Salsedo Press: Print Revolution

Despite changing trends and preferences, the science of printing and print production has endured since Gutenberg first introduced the printing press in 1436. The industry continues to flourish in Chicago’s Humboldt Park neighborhood at Salsedo Press, Inc.

Salsedo Press produces high-quality brochures, newsletters, annual reports, programs and more for many not-for-profit clients including College Bound Publications, Chicago Women in Trades, Human Rights Watch, HotHouse, and CCLF.

Established in 1969, Salsedo Press is a minority-owned worker cooperative firm that offers core printing and finishing services to produce a variety of products—brochures, annual reports, newsletters, posters and more—on recycled paper using soy-based inks. Salsedo has been a mainstay in the Humboldt Park community occupying a 17,000-square-foot building. The worker-owned printer has earned its reputation as a progressive business with social values and environmental awareness.  

As a worker co-op, Salsedo is owned and self-managed by its workers who democratically participate in decision-making. CCLF specializes in providing financing for worker-owned co-ops as well as housing cooperatives and food co-ops in the Chicagoland region and supports the mission of wealth building for low- and moderate-income families by owning shares in the cooperative.

A repeat CCLF borrower, Salsedo is recognized for its brilliant, gallery-quality May Day posters recognizing May 1, a day of worker solidarity and protest for eight-hour workdays and safe working conditions.

David Fernandez demonstrates the functionality of Salsedo Press’s digital print process. Salsedo survived the print industry’s digital revolution by embracing technological changes in the industry.

“We’d get a local artist to design a poster or mural or canvas and use it for that year’s promotion,” explains Pat Gleason who, along with Chris Burke and Victor Cortes founded Salsedo Press. “I think our earliest May Day poster dates back to 1979. At that point, the posters were very historical. Our last poster was in 2007. We’d host May Day events here with 400 to 500 people attending.”

Nearly all of Salsedo’s customers support the firm’s mission to create more democratic workplaces, to educate the public and to produce printing with the least negative impact on the environment. As a result, Salsedo works with a diverse mix of clients, many from the not-for-profit sector, including The Obama Foundation, Bickerdike Redevelopment Corporation, Mujeres Latinas en Acciōn, and CCLF.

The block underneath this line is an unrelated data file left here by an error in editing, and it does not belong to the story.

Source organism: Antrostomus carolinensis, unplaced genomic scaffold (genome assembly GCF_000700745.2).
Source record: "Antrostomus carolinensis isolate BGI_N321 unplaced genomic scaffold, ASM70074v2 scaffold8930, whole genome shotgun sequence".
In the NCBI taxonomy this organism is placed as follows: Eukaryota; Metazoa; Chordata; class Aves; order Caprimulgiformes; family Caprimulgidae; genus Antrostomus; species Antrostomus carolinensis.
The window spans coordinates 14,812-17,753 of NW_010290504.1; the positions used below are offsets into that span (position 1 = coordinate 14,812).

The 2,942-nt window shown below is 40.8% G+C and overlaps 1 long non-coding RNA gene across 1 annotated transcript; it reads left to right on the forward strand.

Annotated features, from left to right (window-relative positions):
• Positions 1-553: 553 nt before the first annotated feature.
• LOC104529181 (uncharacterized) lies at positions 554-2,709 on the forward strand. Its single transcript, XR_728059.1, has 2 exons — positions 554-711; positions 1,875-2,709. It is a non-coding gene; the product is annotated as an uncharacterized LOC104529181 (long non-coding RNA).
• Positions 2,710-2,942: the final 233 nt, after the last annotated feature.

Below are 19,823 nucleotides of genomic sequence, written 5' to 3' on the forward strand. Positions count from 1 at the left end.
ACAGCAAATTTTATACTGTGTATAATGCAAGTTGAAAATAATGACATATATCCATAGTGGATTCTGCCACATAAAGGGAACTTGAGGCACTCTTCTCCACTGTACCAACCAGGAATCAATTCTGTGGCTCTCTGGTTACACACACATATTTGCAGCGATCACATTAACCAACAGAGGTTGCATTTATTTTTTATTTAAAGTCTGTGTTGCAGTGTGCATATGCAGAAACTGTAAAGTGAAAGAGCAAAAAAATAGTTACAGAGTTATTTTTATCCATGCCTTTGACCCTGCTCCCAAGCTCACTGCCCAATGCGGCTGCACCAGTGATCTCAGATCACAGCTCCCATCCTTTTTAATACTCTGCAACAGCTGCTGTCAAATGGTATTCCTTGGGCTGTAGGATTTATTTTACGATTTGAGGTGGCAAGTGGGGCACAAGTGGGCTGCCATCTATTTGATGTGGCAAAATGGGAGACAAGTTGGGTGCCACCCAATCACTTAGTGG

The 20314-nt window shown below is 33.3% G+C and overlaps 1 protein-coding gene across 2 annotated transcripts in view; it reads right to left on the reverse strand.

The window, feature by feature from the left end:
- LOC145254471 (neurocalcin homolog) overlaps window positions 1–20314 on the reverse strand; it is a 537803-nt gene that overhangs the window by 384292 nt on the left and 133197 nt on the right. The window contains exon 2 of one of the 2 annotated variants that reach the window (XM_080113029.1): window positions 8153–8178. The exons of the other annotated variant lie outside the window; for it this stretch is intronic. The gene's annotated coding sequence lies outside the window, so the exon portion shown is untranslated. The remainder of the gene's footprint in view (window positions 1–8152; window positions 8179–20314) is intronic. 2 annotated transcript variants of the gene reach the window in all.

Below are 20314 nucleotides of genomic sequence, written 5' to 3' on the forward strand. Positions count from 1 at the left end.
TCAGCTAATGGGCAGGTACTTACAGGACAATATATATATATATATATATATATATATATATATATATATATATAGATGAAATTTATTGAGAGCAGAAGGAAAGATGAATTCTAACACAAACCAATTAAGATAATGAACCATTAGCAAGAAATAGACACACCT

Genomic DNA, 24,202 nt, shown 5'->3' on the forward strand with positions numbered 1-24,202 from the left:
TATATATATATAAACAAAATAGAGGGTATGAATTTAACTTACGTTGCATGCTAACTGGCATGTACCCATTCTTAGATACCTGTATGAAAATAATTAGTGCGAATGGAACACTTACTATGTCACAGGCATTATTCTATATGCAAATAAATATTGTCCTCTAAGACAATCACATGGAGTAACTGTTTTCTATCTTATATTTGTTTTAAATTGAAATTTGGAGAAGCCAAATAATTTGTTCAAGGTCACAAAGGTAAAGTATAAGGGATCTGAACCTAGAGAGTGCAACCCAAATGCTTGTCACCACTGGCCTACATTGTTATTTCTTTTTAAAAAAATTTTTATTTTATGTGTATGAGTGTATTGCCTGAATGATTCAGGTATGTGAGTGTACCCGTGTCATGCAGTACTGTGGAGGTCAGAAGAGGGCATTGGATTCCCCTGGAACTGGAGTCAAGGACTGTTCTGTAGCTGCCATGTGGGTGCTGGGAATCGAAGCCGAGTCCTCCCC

In an industry faced with rapidly changing industry trends, demand for shorter, nearly immediate turnaround times, and smaller print quantities, Salsedo’s customers enjoy knowing that it buys recycled paper, recycles all the waste paper from the printing and binding processes, and uses organically based inks.

Salsedo’s team is comprised of industry veterans with an in-depth knowledge of the processes and the machinery. All have seen the evolution of modern-day printing—from dark rooms and galleys, red lights and light tables. With a current staff of seven long-term employees, David Fernandez is the newest member with 14 years at Salsedo. Maria Arroyo, Receptionist and Bookkeeping, has been onboard for 30 years.  Veteran Gilbert Martinez, a Pressman by trade, “has been printing since he was a child” and hails from a family that once owned a print shop.

Juan Carlos Martinez, Production Manager, another tenured team member, is the “bindery master extraordinaire.” He has intimate knowledge of all of Salsedo’s machines and keeps them in top form. “He’s kept all the machinery running for decades,” adds Fernandez. “Some equipment was used when we first got it and Juan Carlos has kept them running like new. “

Many print jobs are digital now but this classic 40-inch Heidelberg press at Salsedo Press continues to produce high-quality printed pieces.

Carlos Jimenez, Pressman and Prepress, is another long-term team member who was integral in obtaining and establishing Salsedo’s modern computer technology.  “We’ve moved from floppy disks to burned CDs to ZIP drives. Now I’m doing the work of the pressman, prepress, and everything in one day with a few steps.”

To date, CCLF has provided five loans to Salsedo Press, primarily for equipment purchases. “With CCLF’s help, we purchased a printing [firm] that was going out of business,” explains Salsedo’s Pat Gleason, “and that was a very big boon for us. The press we acquired from that business with the CCLF financing allowed us to run six-page products [which were in demand at the time]. That helped us stay alive during the years when things were difficult.”

“Our booklet-maker changed the game for us,” adds David Fernandez. “We can do several different booklet projects at one time.”

“CCLF has been really awesome in supporting us, helping us survive difficult moments, and allowing us to keep going all these years,” Gleason continues. “We just love you! I feel we [Salsedo Press and CCLF] appreciate each other’s missions, and there is a value connection I may not have with others. I feel we connect on a moral code and values basis. It makes for a great relationship.”